Hospitals Don't Follow Infection Prevention Rules
The most comprehensive review of infection control efforts at U.S. hospitals in more than three decades found lax compliance even in intensive care units where patients are more likely to be treated with devices linked to preventable infections – such as central lines, urinary catheters and ventilators. That is the finding of research done at Columbia University School of Nursing and published in the American Journal of Infection Control.
A release from the university explains that the team led by Patricia Stone, PhD, MPH, RN, FAAN investigated compliance with evidence-based policies to prevent infection in 1,653 ICUs at 975 hospitals nationwide. The study focused on three of the most common preventable infections – central line-associated bloodstream infections, ventilator-associated pneumonia, and catheter-associated urinary tract infections. Despite decades of research establishing best practices for prevention of these infections, approximately one in 10 hospitals lack checklists to prevent bloodstream infections, and one in four lack checklists to help avoid pneumonia in ventilator patients. Even worse, these checklists are followed only about half of the time, the study found.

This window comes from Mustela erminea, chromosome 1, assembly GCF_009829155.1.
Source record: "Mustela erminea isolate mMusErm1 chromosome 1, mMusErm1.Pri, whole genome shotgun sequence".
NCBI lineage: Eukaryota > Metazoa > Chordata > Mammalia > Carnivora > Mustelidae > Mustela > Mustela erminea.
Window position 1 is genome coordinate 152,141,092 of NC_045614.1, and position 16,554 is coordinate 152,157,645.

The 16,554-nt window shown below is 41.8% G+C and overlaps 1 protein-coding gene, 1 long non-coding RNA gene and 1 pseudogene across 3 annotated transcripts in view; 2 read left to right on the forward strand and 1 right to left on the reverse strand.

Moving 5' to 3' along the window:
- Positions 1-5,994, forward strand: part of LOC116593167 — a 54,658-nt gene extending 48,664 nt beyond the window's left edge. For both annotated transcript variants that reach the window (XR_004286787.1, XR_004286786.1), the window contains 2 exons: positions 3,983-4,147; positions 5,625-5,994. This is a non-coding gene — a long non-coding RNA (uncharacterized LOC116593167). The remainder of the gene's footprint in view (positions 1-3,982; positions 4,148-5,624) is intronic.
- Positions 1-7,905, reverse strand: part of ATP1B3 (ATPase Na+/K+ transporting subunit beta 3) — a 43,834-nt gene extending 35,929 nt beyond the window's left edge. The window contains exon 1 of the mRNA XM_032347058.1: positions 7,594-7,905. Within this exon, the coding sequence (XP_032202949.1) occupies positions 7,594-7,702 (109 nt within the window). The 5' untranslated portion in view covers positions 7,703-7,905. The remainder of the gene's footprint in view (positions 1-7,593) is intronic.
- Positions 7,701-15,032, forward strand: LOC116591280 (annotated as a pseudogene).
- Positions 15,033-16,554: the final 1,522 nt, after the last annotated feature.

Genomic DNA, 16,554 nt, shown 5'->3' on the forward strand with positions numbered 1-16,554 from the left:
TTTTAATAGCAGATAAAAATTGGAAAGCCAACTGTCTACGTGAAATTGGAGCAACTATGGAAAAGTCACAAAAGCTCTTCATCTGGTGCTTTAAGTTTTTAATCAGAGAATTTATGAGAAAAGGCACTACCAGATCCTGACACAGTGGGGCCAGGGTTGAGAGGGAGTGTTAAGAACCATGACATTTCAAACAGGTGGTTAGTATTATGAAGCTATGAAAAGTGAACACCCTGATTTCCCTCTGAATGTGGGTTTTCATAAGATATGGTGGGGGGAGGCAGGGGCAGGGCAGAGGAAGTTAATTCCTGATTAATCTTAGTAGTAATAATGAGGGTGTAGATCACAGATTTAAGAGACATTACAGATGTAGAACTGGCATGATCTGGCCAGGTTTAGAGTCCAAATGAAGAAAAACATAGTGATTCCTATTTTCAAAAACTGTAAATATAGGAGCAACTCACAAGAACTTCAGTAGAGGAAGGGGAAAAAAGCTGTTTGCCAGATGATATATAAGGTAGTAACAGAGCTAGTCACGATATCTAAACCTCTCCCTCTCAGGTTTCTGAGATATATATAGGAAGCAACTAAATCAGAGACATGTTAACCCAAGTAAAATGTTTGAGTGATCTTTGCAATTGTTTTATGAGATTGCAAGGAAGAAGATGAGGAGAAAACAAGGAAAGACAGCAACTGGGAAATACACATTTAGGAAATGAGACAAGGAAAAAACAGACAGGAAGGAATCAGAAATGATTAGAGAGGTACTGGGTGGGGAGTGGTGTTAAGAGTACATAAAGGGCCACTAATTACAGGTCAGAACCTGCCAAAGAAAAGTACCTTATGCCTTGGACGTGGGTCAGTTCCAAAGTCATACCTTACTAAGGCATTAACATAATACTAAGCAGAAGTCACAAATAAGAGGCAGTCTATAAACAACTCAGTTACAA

The release quotes Stone as saying, "Hospitals aren't following the rules they put in place themselves to keep patients safe. Rules don't keep patients from dying unless they're enforced."
Health care-associated infections kill an estimated 100,000 Americans a year and create approximately $33 billion in excess medical costs. The U.S. Centers for Disease Control and Prevention first linked infection rates to prevention programs in the 1970s. Research since then has shown that checklists and other targeted infection control practices can make a significant dent in infection rates – but only if compliance rates among clinicians are also high.
Compliance could be improved with two solutions most hospitals aren't using – electronic monitoring systems and staff certified in infection control. The study found that only about one-third of the ICUs have an electronic surveillance system to track compliance with infection-prevention policies at the clinician level. Electronic monitoring systems that offer report cards on compliance have been proven effective at getting clinicians to follow the rules, lowering infection rates, previous research has found. At the same time, more than one-third of hospitals also failed to employ a full-time clinician certified in infection prevention to supervise compliance, the study found.
"Every hospital should see this research as a call to action – it's just unconscionable that we're not doing every single thing we can, every day, for every patient, to avoid preventable infections," Stone says.